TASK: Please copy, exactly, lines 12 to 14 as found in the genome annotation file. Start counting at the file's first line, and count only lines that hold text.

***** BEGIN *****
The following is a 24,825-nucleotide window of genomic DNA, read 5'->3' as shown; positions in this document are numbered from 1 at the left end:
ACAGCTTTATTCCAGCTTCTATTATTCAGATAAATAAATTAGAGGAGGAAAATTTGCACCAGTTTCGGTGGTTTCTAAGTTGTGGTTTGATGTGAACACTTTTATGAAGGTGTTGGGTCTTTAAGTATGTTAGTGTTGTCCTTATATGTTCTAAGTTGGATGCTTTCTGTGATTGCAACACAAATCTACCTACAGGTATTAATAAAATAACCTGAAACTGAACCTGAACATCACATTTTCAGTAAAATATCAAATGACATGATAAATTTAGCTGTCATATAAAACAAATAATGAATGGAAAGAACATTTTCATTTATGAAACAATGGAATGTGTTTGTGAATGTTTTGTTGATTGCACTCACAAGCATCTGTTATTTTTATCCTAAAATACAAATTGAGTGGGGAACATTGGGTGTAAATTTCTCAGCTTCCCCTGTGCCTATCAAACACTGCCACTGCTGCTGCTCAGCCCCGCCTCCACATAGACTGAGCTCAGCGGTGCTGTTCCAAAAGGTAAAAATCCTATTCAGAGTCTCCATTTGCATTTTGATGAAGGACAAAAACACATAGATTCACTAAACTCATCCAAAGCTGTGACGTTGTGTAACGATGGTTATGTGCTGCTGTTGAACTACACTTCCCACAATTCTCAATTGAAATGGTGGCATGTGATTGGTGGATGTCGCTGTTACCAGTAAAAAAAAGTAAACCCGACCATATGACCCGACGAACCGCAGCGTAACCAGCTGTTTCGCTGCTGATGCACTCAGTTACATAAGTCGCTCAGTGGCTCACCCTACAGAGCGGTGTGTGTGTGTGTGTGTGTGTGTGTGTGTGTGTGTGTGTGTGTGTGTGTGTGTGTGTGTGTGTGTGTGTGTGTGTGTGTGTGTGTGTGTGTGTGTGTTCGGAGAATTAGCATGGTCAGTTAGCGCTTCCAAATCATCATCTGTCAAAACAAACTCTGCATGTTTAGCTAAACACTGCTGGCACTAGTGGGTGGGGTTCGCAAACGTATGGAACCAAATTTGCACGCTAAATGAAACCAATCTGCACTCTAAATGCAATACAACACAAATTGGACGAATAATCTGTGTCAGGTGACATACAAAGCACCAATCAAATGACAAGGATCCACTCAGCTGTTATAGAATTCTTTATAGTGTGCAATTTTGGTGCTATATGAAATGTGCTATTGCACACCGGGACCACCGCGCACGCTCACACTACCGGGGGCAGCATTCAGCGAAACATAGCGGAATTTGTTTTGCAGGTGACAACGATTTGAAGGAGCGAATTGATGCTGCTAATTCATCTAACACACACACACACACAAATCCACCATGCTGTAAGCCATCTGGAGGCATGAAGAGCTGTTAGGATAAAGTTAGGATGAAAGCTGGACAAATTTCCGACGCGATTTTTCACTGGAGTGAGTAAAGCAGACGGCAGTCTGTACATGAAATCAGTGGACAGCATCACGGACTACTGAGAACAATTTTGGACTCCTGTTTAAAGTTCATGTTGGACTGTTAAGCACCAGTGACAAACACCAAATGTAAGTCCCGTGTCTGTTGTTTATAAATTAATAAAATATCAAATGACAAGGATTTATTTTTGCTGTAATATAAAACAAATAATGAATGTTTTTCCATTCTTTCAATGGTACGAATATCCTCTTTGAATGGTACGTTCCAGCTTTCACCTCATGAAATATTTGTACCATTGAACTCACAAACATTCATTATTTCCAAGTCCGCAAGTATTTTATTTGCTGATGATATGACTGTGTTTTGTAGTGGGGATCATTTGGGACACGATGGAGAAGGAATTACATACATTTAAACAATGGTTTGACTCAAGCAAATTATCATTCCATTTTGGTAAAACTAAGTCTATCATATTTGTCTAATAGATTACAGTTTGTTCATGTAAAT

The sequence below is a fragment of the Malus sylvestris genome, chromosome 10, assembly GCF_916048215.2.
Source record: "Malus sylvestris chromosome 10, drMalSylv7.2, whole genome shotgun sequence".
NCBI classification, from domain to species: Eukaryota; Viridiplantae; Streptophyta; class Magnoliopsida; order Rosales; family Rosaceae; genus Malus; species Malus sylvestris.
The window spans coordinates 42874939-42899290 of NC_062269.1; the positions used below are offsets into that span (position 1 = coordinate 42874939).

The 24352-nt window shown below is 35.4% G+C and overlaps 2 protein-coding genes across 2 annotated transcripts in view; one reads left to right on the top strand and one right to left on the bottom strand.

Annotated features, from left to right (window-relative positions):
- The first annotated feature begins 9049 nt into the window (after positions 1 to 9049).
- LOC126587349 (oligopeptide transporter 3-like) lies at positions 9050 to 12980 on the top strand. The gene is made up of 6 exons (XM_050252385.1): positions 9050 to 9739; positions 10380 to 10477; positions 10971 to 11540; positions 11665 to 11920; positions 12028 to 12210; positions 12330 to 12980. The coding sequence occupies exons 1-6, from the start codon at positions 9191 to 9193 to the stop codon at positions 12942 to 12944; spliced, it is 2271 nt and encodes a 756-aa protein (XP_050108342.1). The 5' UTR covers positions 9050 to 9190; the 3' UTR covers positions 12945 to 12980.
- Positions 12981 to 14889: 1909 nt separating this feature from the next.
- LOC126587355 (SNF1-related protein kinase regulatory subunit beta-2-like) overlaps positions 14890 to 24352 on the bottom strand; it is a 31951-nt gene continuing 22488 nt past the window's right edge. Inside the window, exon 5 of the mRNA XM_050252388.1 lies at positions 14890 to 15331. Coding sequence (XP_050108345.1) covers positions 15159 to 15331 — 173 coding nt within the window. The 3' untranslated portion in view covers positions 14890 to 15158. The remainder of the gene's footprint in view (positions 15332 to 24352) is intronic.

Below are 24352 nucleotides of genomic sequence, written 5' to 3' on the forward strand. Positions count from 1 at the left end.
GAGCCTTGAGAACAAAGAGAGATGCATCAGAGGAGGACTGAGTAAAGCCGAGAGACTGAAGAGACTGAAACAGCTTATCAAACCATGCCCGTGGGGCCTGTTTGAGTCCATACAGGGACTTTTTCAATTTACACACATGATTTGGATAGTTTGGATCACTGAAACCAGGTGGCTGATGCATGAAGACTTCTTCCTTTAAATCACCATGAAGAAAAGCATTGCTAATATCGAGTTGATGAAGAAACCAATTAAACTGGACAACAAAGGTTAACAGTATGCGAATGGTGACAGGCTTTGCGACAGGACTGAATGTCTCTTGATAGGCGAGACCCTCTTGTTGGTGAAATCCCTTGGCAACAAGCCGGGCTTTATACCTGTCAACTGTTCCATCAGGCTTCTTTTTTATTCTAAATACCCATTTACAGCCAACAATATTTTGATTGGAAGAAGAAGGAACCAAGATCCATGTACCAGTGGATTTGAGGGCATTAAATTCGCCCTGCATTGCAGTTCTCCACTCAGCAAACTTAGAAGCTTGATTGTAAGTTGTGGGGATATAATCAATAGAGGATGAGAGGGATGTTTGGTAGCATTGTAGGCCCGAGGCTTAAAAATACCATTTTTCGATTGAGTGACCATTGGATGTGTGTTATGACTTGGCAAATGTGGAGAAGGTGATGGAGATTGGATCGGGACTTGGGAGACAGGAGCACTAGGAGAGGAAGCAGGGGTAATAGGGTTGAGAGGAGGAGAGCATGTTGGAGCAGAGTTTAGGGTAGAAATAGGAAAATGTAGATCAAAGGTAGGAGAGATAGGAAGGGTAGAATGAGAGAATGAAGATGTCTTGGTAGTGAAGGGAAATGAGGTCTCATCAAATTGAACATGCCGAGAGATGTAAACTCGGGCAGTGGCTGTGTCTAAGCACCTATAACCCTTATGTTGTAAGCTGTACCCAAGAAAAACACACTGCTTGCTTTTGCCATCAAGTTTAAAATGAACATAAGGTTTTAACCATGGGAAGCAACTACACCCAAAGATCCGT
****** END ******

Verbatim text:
- LOC126587355 (SNF1-related protein kinase regulatory subunit beta-2-like) overlaps positions 14890 to 24352 on the bottom strand; it is a 31951-nt gene continuing 22488 nt past the window's right edge. Inside the window, exon 5 of the mRNA XM_050252388.1 lies at positions 14890 to 15331. Coding sequence (XP_050108345.1) covers positions 15159 to 15331 — 173 coding nt within the window. The 3' untranslated portion in view covers positions 14890 to 15158. The remainder of the gene's footprint in view (positions 15332 to 24352) is intronic.

Below are 24352 nucleotides of genomic sequence, written 5' to 3' on the forward strand. Positions count from 1 at the left end.
GAGCCTTGAGAACAAAGAGAGATGCATCAGAGGAGGACTGAGTAAAGCCGAGAGACTGAAGAGACTGAAACAGCTTATCAAACCATGCCCGTGGGGCCTGTTTGAGTCCATACAGGGACTTTTTCAATTTACACACATGATTTGGATAGTTTGGATCACTGAAACCAGGTGGCTGATGCATGAAGACTTCTTCCTTTAAATCACCATGAAGAAAAGCATTGCTAATATCGAGTTGATGAAGAAACCAATTAAACTGGACAACAAAGGTTAACAGTATGCGAATGGTGACAGGCTTTGCGACAGGACTGAATGTCTCTTGATAGGCGAGACCCTCTTGTTGGTGAAATCCCTTGGCAACAAGCCGGGCTTTATACCTGTCAACTGTTCCATCAGGCTTCTTTTTTATTCTAAATACCCATTTACAGCCAACAATATTTTGATTGGAAGAAGAAGGAACCAAGATCCATGTACCAGTGGATTTGAGGGCATTAAATTCGCCCTGCATTGCAGTTCTCCACTCAGCAAACTTAGAAGCTTGATTGTAAGTTGTGGGGATATAATCAATAGAGGATGAGAGGGATGTTTGGTAGCATTGTAGGCCCGAGGCTTAAAAATACCATTTTTCGATTGAGTGACCATTGGATGTGTGTTATGACTTGGCAAATGTGGAGAAGGTGATGGAGATTGGATCGGGACTTGGGAGACAGGAGCACTAGGAGAGGAAGCAGGGGTAATAGGGTTGAGAGGAGGAGAGCATGTTGGAGCAGAGTTTAGGGTAGAAATAGGAAAATGTAGATCAAAGGTAGGAGAGATAGGAAGGGTAGAATGAGAGAATGAAGATGTCTTGGTAGTGAAGGGAAATGAGGTCTCATCAAATTGAACATGCCGAGAGATGTAAACTCGGGCAGTGGCTGTGTCTAAGCACCTATAACCCTTATGTTGTAAGCTGTACCCAAGAAAAACACACTGCTTGCTTTTGCCATCAAGTTTAAAATGAACATAAGGTTTTAACCATGGGAAGCAACTACACCCAAAGATCCGT